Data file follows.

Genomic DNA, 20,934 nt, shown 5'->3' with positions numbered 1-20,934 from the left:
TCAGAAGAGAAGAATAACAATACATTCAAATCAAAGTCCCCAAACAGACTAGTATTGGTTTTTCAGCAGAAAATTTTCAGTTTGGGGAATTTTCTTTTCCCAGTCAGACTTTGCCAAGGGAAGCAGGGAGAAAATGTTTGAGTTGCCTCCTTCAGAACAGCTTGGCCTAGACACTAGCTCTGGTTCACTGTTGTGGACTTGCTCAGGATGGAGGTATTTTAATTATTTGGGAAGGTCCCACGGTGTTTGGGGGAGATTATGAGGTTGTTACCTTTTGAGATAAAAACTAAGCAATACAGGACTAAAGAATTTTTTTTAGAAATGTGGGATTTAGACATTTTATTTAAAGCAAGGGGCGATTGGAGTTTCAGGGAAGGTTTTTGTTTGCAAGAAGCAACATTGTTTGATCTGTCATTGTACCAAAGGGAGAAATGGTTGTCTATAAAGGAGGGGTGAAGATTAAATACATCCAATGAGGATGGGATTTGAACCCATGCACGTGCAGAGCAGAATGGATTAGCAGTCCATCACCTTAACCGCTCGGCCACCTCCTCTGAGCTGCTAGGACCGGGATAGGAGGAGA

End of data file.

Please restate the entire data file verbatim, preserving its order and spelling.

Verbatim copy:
Genomic DNA, 20,934 nt, shown 5'->3' with positions numbered 1-20,934 from the left:
TCAGAAGAGAAGAATAACAATACATTCAAATCAAAGTCCCCAAACAGACTAGTATTGGTTTTTCAGCAGAAAATTTTCAGTTTGGGGAATTTTCTTTTCCCAGTCAGACTTTGCCAAGGGAAGCAGGGAGAAAATGTTTGAGTTGCCTCCTTCAGAACAGCTTGGCCTAGACACTAGCTCTGGTTCACTGTTGTGGACTTGCTCAGGATGGAGGTATTTTAATTATTTGGGAAGGTCCCACGGTGTTTGGGGGAGATTATGAGGTTGTTACCTTTTGAGATAAAAACTAAGCAATACAGGACTAAAGAATTTTTTTTAGAAATGTGGGATTTAGACATTTTATTTAAAGCAAGGGGCGATTGGAGTTTCAGGGAAGGTTTTTGTTTGCAAGAAGCAACATTGTTTGATCTGTCATTGTACCAAAGGGAGAAATGGTTGTCTATAAAGGAGGGGTGAAGATTAAATACATCCAATGAGGATGGGATTTGAACCCATGCACGTGCAGAGCAGAATGGATTAGCAGTCCATCACCTTAACCGCTCGGCCACCTCCTCTGAGCTGCTAGGACCGGGATAGGAGGAGA